“Do not be anxious about anything, but in everything, by prayer and petition, with thanksgiving, present your requests to God. And the peace of God, which transcends all understanding, will guard your hearts and your minds in Christ Jesus.” Philippians 4:6-7
Thank you for the opportunities that lie before me, Lord. I choose to trust you, and when the time comes that I find myself out of my depth (no doubt that feeling will come again!), help me to trust you then too, and to find my strength in you. I ask for wisdom to know your will, and that you would open my ears, so that like Jeremiah, I might hear your voice clearly.
Reading: Jeremiah 16 – 17
Tags: confidence, fruitfulness, trust, faith, security, peace, resilience
“But blessed is the man who trusts in the Lord, whose confidence is in him. He will be like a tree planted by the water that sends out its roots by the stream. It does not fear when heat comes; its leaves are always green. It has no worries in a year of drought and never fails to bear fruit.” Jeremiah 17:7-9 (NIV)
We all need to have confidence in something. To have confidence is to be able to stand firm, to have roots and be anchored to something. Confidence brings security. Without confidence, we are like tumble weed, with no idea of where the wind might blow us next. That's not a nice feeling.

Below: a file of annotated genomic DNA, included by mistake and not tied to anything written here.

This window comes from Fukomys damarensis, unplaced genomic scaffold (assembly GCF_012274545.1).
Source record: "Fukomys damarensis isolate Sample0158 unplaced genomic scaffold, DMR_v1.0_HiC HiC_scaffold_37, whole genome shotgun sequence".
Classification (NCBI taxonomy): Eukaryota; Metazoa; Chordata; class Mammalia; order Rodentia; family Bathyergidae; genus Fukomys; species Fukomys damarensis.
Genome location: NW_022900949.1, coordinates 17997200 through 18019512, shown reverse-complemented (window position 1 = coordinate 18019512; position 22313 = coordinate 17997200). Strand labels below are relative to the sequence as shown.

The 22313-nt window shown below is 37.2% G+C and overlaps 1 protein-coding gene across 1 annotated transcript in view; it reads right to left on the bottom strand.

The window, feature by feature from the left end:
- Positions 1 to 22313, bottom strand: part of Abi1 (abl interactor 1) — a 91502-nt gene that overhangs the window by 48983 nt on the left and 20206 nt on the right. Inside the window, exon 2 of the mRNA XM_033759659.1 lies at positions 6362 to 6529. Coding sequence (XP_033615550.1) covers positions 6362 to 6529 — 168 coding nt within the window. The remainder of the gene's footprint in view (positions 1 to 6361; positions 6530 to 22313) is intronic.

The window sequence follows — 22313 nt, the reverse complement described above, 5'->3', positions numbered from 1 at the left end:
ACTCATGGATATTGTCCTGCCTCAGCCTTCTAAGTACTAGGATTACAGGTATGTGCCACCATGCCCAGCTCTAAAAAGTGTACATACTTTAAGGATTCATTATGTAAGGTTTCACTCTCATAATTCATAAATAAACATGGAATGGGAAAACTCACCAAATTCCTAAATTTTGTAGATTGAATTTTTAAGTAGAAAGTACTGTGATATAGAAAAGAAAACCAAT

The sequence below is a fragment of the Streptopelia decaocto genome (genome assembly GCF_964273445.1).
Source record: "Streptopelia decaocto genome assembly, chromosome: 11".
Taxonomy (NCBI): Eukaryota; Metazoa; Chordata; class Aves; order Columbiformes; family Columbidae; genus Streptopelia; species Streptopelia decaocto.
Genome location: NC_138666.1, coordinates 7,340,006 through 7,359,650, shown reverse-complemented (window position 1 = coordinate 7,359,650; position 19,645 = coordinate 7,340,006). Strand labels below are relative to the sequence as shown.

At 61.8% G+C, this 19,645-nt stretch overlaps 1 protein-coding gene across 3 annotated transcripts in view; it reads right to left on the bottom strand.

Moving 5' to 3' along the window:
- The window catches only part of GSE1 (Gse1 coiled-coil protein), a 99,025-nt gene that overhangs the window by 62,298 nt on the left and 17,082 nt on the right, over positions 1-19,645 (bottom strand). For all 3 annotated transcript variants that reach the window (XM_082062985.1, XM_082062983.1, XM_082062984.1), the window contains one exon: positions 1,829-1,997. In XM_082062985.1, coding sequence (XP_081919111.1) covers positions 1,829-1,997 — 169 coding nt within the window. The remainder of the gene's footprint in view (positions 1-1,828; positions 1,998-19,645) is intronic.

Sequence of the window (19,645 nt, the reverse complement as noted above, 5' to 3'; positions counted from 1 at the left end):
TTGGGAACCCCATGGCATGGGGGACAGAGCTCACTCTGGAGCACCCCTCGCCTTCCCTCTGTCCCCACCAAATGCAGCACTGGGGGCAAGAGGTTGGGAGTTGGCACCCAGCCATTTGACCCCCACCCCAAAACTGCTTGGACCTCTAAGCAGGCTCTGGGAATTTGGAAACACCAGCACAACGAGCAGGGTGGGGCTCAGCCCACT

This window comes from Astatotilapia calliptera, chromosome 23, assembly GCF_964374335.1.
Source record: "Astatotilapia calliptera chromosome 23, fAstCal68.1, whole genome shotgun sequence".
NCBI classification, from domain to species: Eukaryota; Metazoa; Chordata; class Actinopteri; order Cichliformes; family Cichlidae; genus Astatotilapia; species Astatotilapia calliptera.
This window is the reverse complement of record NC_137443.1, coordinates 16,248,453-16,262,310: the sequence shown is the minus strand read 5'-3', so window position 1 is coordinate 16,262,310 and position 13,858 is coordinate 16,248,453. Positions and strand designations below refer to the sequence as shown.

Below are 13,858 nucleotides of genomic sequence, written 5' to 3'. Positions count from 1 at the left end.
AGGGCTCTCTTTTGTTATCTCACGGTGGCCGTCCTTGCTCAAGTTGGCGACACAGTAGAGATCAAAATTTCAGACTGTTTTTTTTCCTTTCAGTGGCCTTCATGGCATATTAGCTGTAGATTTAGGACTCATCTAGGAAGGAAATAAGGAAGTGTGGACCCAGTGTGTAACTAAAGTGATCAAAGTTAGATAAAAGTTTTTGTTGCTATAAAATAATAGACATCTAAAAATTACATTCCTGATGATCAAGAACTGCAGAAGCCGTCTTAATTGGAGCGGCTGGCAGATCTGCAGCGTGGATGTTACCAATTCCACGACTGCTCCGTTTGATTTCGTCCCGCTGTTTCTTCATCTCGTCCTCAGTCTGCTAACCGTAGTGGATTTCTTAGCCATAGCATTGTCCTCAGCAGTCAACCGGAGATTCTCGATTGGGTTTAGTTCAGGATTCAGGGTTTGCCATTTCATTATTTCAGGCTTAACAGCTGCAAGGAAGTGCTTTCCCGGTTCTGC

But confidence has to be placed in something. In Jeremiah 17, God describes the plight of someone whose confidence is rooted in something or someone other than him:
This is what the Lord says: “Cursed is the one who trusts in man, who depends on flesh for his strength and whose heart turns away from the Lord. He will be like a bush in the wastelands; he will not see prosperity when it comes. He will dwell in the parched places of the desert, in a salt land where no one lives.” Jeremiah 17:5-6 (NIV)
“But blessed is the man who trusts in the Lord, whose confidence is in him.” What a contrast. In God there is to be found hope. In him there is security and inner peace. In him we can flourish, resilient and fruitful even when the circumstances of life are difficult, because our fruitfulness doesn't depend on our circumstances but on God's faithfulness.
Trees don't normally uproot themselves and walk off to another place, but that's exactly what I feel like doing. I hate the idea of relying on my own strength and falling short of all God has for me. Living my whole life within my own feeble limitations would be abysmal, yet I still find myself far too attached to that safe and familiar ground. It's time to shake the dust off those roots and move!
Lord, rip me out and plant me next to a stream! I don't want to pray prayers that are so safe I could answer them myself. I want to pray in faith beyond what is naturally possible. I want to step out and do things that will only work if you come through. I want to bless others even as I face challenges of my own, because you are the source of my fruitfulness, not me. I want to see what you are doing and follow you.
Lord, may my confidence ever be found not in me, or my job, or in anything else, but only in you, and your wonderful promises to me through Jesus.